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People today expect to be connected always and everywhere; sometimes it’s hard to believe that there was a world before smartphones and Wi-Fi. In the time since Wi-Fi became ubiquitous in hotels, apartments, and public spaces, it has fueled the evolution of connectivity in a lot of ways. Just like Maslow’s hierarchy of needs, the most basic needs start at the bottom, and you can’t get to the next level without a strong foundation. 

By now, everyone is aware that hotel giant Marriott International announced on Friday a massive data breach that goes back more than four years and may have affected up to 500 million customers worldwide. 

After two years of preparation, the FlyZoo Hotel — a futuristic property that uses interactive technologies to do everything from greet guests to deliver room service — is ready for business. 

Mobile technology is fast becoming central to the entire travel experience. Consumers are increasingly using their smartphones to research trips, book accommodation, check in at the airport, and access their hotel room. But one of the next big roles mobile has to play in the travel process is mobile payment. The idea of an entirely cashless society might still seem some way off, but mobile payment is gaining popularity. As it becomes more widely used, its fast and frictionless nature will bring benefits before, during and after a trip. 

Digital marketing, also known as internet marketing, plays a significant role to boost hotel website traffic and online bookings. Recently, many big announcements were made in the digital industry, for example when Facebook introduced a new video format for marketers, or when Google announced a board core algorithm. If you are a new hotelier and want to stay ahead in the industry, then you should know what’s going on in the hotel digital marketing industry. 
 



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Use Data as a Wrecking Ball: Tear Down Marketing Silos with a Single Focus on Consumers

10/06/2014

I live and work in Indiana, a state rich with both high-tech and agribusiness, so believe me, I understand the value of silos... for farming, that is. Corporate silos are another matter entirely.

Corporate silos are outdated. They’re impractical, and (I can’t be any more direct than this) they have no place in the modern enterprise. Silos, whether within marketing itself or between marketing and other departments, impede virtually everything that’s vital to success in today’s fast-paced and multifaceted business environment.

Even so, dismantling traditional corporate structure isn’t easy. How do you begin?

I tackle this topic in great detail in my book, "Big Data Marketing"; but in a nutshell, it all comes down to one thing: using your customer data as a wrecking ball.

Follow these five steps:

Set a customer-focused vision and strategy: Communicate and drive a shared understanding of expectations, goals and anticipated returns. The key: Identify where customer data lies across the business and integrate it to create a single view of all the interactions customers have with your company. Our research shows that only 18 percent of marketers have this kind of insight. Resolve that today, a single view of your customer data becomes your first priority.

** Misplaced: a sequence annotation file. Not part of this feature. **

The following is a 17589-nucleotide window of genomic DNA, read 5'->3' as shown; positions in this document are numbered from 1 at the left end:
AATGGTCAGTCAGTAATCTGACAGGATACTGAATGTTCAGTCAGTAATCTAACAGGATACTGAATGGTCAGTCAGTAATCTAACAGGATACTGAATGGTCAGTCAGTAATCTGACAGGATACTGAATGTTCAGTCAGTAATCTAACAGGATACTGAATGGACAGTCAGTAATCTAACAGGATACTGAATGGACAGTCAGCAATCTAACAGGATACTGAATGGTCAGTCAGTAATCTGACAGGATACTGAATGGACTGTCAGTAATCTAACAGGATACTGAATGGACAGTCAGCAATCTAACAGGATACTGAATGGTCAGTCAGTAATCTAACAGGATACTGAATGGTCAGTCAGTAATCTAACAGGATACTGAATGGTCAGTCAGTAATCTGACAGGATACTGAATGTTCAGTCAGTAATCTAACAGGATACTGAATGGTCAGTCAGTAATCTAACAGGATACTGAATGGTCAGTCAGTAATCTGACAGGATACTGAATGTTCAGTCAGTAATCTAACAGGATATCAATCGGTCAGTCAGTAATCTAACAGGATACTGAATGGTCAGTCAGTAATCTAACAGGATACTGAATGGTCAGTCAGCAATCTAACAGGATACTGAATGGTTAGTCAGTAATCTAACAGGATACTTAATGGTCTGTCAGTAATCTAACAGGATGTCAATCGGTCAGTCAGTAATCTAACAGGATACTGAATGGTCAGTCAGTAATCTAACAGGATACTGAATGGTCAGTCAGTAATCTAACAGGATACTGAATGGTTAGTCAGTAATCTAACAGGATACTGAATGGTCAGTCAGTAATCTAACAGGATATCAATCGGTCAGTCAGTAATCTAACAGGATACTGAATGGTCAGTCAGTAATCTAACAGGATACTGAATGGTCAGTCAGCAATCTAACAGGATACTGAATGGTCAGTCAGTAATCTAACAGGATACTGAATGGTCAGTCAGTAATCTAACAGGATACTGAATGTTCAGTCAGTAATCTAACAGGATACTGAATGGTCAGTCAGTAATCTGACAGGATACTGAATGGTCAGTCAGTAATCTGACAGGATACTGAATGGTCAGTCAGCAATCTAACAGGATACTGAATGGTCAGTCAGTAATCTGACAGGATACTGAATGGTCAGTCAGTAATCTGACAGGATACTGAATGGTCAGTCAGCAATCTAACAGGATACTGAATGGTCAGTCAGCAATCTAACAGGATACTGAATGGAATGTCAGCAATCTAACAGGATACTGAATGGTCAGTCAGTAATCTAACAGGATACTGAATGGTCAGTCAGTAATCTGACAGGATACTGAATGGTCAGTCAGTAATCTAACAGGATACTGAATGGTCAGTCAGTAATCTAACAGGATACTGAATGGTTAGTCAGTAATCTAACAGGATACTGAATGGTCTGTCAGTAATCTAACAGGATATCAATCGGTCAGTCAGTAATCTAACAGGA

Collaborate so everyone’s a part of marketing: Since every customer-facing function needs to deliver your message, you need robust communication channels for two-way exchanges of information. Some companies use circulated reports with scheduled cross-functional team meetings. Others make this a standing topic in quarterly or operational meetings. Alternatively, you could create an internal collaboration platform like Jive or Chatter to provide real-time updates to the appropriate team(s).

Remain transparent: You need buy-in beyond marketing. To get it, equip yourself with the right tools. Today’s technologies allow you to track your way toward revenue goals, get instant visibility into spending and campaign ROI, and know where you stand on customer satisfaction, market share growth and virtually any other metric. Transparency between sales and marketing is especially essential. It enables sales to provide you with the feedback needed to optimize marketing initiatives.

Share what you did: Communicate results with the entire company so others learn where opportunities exist and what’s been improved. Use data to demonstrate marketing’s contribution to the company’s objectives, and give them what they want – not how many Facebook “likes,” but return on marketing investment (ROMI) or the number of marketing-qualified leads.

About The Author
Lisa Arthur
Chief Marketing Officer
Teradata


As the chief marketing officer for Teradata Applications, Lisa Arthur serves as an industry thought leader driving integrated marketing management (IMM) applications for Teradata Corporation. A 30-year technology industry marketing veteran, Lisa has received numerous awards and is a frequent speaker and prolific writer who masterfully combines a distinctive energy and enthusiasm with her depth of knowledge when sharing her thoughts on today’s most compelling marketing topics.

 
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